Scheme line "values"

Years ago, when I first saw TextMate demonstrated, one of the ways it was used as a teaching tool, when teaching Ruby, was to have the current line executed, and the value it returned appended to the current line:

(2 + 3) * 4 / 5 # => 4

That is, pressing Cmd-Shift-Ctrl-E would execute the line, and update the marker.

Today, while playing around with Scheme, I came up with a neat way to do the same type of thing.

Initially, I made it so that it executed the current line, and added/updated the marker. Then, I realised I could load the file, and then execute the current line.

You can create a new bundle command, and bind it to whatever key you want, with a scope selector of source.scheme, Input of Line, Output of Replace Input.

#!/usr/bin/env bash

[[ -f "${TM_SUPPORT_PATH}/lib/" ]] && . "${TM_SUPPORT_PATH}/lib/"

# Evaluate the current line in our Scheme interpreter
# The interpreter you use should be set in the environment
# variable TM_SCHEME

# The whole file will be loaded, and the current line's value executed,
# and added to the line as a comment.

CMD=$(basename "$INTERPRET")

LINE=`cat /dev/stdin | sed 's/; =>.*//'`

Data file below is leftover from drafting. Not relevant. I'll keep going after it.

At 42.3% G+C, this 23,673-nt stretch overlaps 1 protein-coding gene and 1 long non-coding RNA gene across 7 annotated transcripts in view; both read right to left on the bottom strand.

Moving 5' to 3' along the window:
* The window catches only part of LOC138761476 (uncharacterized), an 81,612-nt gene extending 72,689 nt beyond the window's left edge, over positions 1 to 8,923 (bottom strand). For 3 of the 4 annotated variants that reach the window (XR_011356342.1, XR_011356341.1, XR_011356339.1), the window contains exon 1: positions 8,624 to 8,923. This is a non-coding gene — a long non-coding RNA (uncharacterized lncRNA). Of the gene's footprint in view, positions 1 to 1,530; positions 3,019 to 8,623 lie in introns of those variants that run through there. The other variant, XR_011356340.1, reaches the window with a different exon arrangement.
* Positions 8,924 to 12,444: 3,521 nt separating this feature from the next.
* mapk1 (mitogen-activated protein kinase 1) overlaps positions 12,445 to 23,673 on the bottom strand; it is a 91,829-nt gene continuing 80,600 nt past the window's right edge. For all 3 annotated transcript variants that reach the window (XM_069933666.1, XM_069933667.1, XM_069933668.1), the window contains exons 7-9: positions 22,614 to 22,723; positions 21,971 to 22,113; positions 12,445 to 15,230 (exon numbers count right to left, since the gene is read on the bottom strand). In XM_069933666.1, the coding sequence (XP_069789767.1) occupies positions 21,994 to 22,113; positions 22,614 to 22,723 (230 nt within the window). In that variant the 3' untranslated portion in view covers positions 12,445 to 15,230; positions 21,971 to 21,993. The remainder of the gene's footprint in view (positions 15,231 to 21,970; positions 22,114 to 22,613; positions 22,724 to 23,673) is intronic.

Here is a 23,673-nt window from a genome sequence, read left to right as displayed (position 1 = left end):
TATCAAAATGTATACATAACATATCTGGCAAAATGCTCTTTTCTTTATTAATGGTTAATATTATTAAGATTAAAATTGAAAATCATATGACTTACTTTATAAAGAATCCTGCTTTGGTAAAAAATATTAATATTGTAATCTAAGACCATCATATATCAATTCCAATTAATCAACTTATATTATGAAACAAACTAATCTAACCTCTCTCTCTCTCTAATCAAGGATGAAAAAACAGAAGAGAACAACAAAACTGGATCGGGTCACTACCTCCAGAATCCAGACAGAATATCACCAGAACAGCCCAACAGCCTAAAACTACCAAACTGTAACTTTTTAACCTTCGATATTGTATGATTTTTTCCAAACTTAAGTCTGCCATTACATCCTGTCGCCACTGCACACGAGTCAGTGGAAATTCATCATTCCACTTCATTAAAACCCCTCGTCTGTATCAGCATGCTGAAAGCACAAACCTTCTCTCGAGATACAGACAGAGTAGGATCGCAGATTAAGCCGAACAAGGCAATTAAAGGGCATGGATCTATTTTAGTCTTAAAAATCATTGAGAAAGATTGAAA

VALUE=`echo $LINE | $INTERPRET --load $TM_FILEPATH | grep ';Value: ' | sed 's/;Value: //'`

echo -n $LINE "; =>" $VALUE

Unfortunately, trailing comments are handled as a seperate line, so getting the ruby-like behaviour of updating all of the ; => comments will have to wait for another day.

Scheme/UC Berkeley

While I’m in the “learning a new language” mode, I thought I may as well start listening to the podcasts I’d downloaded from UC Berkeley, from the well-regarded CS61A course, and the associated textbook The Structure and Interpretation of Computer Programs.

The textbook is also freely available, including in a handy PDF version, and I’m working through that too.

The language used is Scheme, which is a Lisp derivative. It actually looks a bit like Objective-C in the way functions are called. Thus you see stuff a bit like:

(+ 5 6)

(solve 4 65 3)

That is, a prefix notation is used. The function (and operators, such as +-/* are also functions) comes first, followed by the argument(s). Compare this to Objective C:

[celsiusTextField setTextColor: [NSColor blueColor]];

In Objective C, the object comes first, then the method, then the argument(s). A different structure appears where there are multiple arguments:

[object methodName: argument1 secondArgName: argument2]];

I’m still struggling to think back to my C days, but there are lots of things about every language I’ve used since python that I don’t like. Memory management, pointers, static typing, there just doesn’t seem to be any reason to have to worry about this shit.

Probably the biggest thing for me is that it is exciting me about study next year. Even if it will be learning Java, and putting up with rubbish all over again…